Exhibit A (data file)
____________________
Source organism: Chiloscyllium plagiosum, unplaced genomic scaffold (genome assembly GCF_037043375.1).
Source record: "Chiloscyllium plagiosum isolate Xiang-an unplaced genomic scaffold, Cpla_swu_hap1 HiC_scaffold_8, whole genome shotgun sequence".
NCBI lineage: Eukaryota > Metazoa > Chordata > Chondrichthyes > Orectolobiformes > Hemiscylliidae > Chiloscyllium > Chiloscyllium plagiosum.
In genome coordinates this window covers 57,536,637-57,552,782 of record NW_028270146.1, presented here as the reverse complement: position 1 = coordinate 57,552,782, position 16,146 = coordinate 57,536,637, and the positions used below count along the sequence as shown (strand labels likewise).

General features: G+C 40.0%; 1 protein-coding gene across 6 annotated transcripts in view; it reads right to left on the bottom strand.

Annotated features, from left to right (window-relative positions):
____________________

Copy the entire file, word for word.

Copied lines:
Source organism: Chiloscyllium plagiosum, unplaced genomic scaffold (genome assembly GCF_037043375.1).
Source record: "Chiloscyllium plagiosum isolate Xiang-an unplaced genomic scaffold, Cpla_swu_hap1 HiC_scaffold_8, whole genome shotgun sequence".
NCBI lineage: Eukaryota > Metazoa > Chordata > Chondrichthyes > Orectolobiformes > Hemiscylliidae > Chiloscyllium > Chiloscyllium plagiosum.
In genome coordinates this window covers 57,536,637-57,552,782 of record NW_028270146.1, presented here as the reverse complement: position 1 = coordinate 57,552,782, position 16,146 = coordinate 57,536,637, and the positions used below count along the sequence as shown (strand labels likewise).

General features: G+C 40.0%; 1 protein-coding gene across 6 annotated transcripts in view; it reads right to left on the bottom strand.

Annotated features, from left to right (window-relative positions):